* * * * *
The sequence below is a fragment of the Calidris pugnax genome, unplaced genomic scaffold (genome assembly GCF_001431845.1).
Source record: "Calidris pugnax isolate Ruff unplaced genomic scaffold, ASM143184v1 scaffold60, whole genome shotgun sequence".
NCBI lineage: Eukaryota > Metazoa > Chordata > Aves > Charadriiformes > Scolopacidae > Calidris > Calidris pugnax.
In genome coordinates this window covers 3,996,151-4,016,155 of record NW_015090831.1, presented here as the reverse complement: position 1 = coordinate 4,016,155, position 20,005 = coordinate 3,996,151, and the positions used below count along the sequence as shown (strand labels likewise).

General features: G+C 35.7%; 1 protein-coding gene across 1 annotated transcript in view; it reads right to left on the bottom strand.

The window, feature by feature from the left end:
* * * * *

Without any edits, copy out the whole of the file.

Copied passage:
The sequence below is a fragment of the Calidris pugnax genome, unplaced genomic scaffold (genome assembly GCF_001431845.1).
Source record: "Calidris pugnax isolate Ruff unplaced genomic scaffold, ASM143184v1 scaffold60, whole genome shotgun sequence".
NCBI lineage: Eukaryota > Metazoa > Chordata > Aves > Charadriiformes > Scolopacidae > Calidris > Calidris pugnax.
In genome coordinates this window covers 3,996,151-4,016,155 of record NW_015090831.1, presented here as the reverse complement: position 1 = coordinate 4,016,155, position 20,005 = coordinate 3,996,151, and the positions used below count along the sequence as shown (strand labels likewise).

General features: G+C 35.7%; 1 protein-coding gene across 1 annotated transcript in view; it reads right to left on the bottom strand.

The window, feature by feature from the left end: